Ideas can be frightening, and can hurt those who produce them.
See for an example the ideas of Galileo, and where they got him - house imprisonment, banned from discussing the heliocentric view. Science fiction, on the other hand, can be frightening, but it is contained. It is fiction. Yet still, like all literature, it contains an idea - it conveys the author's point, but more subtly than outright stating it.
Samuel R. Delany [says],
“The variety of worlds science fiction accustoms us to, through imagination, is training for thinking about the actual changes—sometimes catastrophic, often confusing—that the real world funnels at us year after year. It helps us avoid feeling quite so gob-smacked.”
It conveys the idea, more subtly than explicitly stating it.
If the author is asked about that idea, they can say that it was merely to explore, merely to write a story for people to enjoy, by no means to propound an idea. By nature, it is a way for a writer to explore an idea, but with less impact on themselves. Le Guin also said in the quote you provide
Writers may find the future appealing precisely because it can’t be known, a black box where “anything at all can be said to happen without fear of contradiction from a native,”
Precisely because it can't be known, where anything can be said to happen without fear of contradiction. Because the future can't be known, we can talk about in the format of a science-fiction book without fear of repercussions.
Also interesting is a later quote in the article:
“I really like design fiction or prototyping fiction,” says novelist Cory Doctorow [...] "It’s like an architect creating a virtual fly-through of a building.”
It's also safe in the sense that nothing is going to blow up while writing - it's all on paper. It's an exploration of what could be that examines the consequences, before it's built.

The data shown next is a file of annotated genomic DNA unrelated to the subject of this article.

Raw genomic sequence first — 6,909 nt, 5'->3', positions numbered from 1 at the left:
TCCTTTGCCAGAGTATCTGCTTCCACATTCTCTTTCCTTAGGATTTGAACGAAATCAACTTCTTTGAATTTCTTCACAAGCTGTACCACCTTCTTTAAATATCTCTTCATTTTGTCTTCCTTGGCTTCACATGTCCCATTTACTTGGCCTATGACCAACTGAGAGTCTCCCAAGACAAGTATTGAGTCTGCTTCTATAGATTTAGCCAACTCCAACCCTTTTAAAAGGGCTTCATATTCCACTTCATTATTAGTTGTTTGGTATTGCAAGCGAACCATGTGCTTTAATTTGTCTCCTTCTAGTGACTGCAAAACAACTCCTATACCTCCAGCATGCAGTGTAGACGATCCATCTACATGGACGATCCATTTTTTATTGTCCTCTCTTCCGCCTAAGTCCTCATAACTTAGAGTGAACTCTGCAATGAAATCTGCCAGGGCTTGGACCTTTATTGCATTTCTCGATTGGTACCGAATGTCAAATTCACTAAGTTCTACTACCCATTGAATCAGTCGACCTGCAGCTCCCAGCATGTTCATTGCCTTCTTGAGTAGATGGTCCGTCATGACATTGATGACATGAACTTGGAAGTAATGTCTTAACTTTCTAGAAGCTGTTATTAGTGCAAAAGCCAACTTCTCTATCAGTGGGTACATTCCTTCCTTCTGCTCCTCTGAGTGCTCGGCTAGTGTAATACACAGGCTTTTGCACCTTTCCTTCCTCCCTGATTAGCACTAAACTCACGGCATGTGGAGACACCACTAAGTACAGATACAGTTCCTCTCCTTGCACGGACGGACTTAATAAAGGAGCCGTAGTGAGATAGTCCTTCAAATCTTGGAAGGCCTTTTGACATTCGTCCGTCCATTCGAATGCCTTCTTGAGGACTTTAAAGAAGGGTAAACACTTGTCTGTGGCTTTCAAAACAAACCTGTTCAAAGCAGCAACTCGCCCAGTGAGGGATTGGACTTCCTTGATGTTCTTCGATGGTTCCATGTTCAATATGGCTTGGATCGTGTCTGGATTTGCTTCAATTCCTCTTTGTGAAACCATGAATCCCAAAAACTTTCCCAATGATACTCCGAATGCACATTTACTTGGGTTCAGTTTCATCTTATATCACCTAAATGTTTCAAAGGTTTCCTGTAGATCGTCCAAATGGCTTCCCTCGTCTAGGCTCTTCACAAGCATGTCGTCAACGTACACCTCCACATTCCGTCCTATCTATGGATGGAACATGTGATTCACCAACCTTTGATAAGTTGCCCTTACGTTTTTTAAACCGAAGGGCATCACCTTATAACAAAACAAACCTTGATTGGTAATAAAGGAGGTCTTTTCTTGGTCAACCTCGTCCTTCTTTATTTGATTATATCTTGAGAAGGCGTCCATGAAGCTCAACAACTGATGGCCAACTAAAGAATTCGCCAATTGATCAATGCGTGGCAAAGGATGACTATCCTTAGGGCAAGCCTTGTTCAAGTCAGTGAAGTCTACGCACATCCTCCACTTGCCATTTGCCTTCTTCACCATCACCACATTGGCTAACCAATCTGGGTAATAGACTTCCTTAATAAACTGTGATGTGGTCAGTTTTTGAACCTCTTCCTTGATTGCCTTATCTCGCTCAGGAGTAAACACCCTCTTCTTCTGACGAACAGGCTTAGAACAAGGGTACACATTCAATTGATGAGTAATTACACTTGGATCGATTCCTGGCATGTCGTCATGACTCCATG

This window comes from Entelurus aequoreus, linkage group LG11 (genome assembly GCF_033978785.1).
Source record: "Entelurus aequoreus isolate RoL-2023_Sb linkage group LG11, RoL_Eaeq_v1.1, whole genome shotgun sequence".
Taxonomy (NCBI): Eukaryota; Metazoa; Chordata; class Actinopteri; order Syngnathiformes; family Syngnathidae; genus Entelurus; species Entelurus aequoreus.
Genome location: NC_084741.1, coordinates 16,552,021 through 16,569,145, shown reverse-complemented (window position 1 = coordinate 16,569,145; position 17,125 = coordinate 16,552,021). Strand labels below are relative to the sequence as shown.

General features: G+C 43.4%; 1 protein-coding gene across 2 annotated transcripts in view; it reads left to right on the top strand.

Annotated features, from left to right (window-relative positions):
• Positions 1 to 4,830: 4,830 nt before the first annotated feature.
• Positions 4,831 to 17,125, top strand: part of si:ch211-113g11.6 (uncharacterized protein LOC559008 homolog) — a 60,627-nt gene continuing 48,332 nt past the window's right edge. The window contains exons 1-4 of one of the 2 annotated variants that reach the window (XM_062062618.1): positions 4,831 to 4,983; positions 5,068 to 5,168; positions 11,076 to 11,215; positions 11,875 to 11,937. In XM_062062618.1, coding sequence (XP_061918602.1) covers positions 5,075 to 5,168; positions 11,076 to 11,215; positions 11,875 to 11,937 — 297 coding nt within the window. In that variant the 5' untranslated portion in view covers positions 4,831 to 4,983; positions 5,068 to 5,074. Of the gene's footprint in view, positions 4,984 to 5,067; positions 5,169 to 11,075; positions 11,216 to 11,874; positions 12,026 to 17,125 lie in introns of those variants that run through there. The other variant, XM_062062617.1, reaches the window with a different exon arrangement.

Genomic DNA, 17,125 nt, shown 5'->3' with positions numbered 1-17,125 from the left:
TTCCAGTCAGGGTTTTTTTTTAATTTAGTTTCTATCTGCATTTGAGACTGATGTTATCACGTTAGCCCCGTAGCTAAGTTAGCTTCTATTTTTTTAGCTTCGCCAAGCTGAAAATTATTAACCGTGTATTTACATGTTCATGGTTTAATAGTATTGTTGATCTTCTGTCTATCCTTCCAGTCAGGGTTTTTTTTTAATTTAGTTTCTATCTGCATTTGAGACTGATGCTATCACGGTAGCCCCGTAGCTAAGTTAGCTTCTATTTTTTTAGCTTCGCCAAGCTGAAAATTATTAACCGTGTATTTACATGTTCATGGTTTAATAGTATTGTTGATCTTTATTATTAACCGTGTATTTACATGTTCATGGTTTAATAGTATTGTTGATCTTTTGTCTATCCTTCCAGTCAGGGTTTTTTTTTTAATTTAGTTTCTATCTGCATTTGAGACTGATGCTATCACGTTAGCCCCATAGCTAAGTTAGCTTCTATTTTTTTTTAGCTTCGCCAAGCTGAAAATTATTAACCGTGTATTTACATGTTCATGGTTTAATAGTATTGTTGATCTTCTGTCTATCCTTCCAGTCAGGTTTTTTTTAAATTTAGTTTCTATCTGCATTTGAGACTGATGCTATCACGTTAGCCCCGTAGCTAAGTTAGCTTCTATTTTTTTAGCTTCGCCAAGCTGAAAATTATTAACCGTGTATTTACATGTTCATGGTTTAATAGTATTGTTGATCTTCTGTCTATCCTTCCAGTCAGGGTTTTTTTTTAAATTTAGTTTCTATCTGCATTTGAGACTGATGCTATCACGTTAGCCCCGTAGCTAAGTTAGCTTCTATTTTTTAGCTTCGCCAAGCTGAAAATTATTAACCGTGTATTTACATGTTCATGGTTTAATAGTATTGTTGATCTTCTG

So much for the term safe; now for laboratory. Laboratories are places where experiments are done, tests are made, theories are explored. Likewise, a science-fiction novel is a laboratory for the future. What if this is true? How does that affect the plot? Look at some of the questions on Worldbuilding.SE and you will see that the world that is constructed imposes restrictions on things that can be done in that world, and it affects how the people in that world operate.
And finally, the term that is I think the strangest in that quote, sterile. The fourth definition of sterile as per Webster is
"fig.: Barren of ideas; destitute of sentiment; as, a sterile production or author"
So in this case: a laboratory barren of previous ideas, so it is therefore open to the creation of new ones. If you want to explore the absence of government, you can write about it while ignoring previous stances on the subject. You can introduce out there things like warp drives. It allows you to be more open to new ideas by taking them away from the backdrop of the old ones. As the book The Storytelling Animal: How Stories Make Us Human (google books link) says:
fiction seems to be more effective at changing beliefs than nonfiction
Semi-recent examples can be found in the Mary Tyler Moore show or the Bill Cosby show, which improved how people thought about working, single women and African-Americans respectively, in a fictional format. With this in mind, the science fiction novel is a laboratory that is sterile, totally clean, from other ideas and impressions. The world can be born anew in it.
So, my overall interpretation would be: a science fiction novel is a place to explore ideas about the future in a way with less repercussions and with less interference from current ideas than a non-fiction book or opinion piece might have.
With regards to the critique of the original article, I'd point out this quote, which sums it up:
Sci-fi, then, doesn’t just demonstrate future possibilities, but future limits—the extent to which dreams of what we'll do remain captive to the things we've already done.
With this in mind, I see it less as a critique of the original article/quote and more as an extension of it. Sci-fi is still a safe, sterile laboratory, but it's being used to explore limits as well as possibilities.